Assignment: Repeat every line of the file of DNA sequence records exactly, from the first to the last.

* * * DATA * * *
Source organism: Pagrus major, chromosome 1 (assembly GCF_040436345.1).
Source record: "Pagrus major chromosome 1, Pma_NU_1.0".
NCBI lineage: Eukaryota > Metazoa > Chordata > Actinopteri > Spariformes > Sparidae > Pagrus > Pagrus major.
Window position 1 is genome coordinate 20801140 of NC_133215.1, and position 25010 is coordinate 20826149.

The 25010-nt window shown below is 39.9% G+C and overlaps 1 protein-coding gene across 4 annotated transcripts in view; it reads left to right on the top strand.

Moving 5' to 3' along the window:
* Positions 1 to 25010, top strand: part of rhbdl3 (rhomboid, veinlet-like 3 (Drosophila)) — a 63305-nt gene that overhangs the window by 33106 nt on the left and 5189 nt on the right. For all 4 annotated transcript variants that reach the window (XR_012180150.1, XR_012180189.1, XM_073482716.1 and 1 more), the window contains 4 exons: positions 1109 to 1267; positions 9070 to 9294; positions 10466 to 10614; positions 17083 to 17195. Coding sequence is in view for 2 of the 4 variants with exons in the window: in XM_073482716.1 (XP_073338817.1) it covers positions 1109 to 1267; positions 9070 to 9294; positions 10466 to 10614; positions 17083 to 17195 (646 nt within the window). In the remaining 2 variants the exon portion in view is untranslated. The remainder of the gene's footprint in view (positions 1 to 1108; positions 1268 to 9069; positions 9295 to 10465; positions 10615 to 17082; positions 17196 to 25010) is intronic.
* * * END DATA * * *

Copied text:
Source organism: Pagrus major, chromosome 1 (assembly GCF_040436345.1).
Source record: "Pagrus major chromosome 1, Pma_NU_1.0".
NCBI lineage: Eukaryota > Metazoa > Chordata > Actinopteri > Spariformes > Sparidae > Pagrus > Pagrus major.
Window position 1 is genome coordinate 20801140 of NC_133215.1, and position 25010 is coordinate 20826149.

The 25010-nt window shown below is 39.9% G+C and overlaps 1 protein-coding gene across 4 annotated transcripts in view; it reads left to right on the top strand.

Moving 5' to 3' along the window:
* Positions 1 to 25010, top strand: part of rhbdl3 (rhomboid, veinlet-like 3 (Drosophila)) — a 63305-nt gene that overhangs the window by 33106 nt on the left and 5189 nt on the right. For all 4 annotated transcript variants that reach the window (XR_012180150.1, XR_012180189.1, XM_073482716.1 and 1 more), the window contains 4 exons: positions 1109 to 1267; positions 9070 to 9294; positions 10466 to 10614; positions 17083 to 17195. Coding sequence is in view for 2 of the 4 variants with exons in the window: in XM_073482716.1 (XP_073338817.1) it covers positions 1109 to 1267; positions 9070 to 9294; positions 10466 to 10614; positions 17083 to 17195 (646 nt within the window). In the remaining 2 variants the exon portion in view is untranslated. The remainder of the gene's footprint in view (positions 1 to 1108; positions 1268 to 9069; positions 9295 to 10465; positions 10615 to 17082; positions 17196 to 25010) is intronic.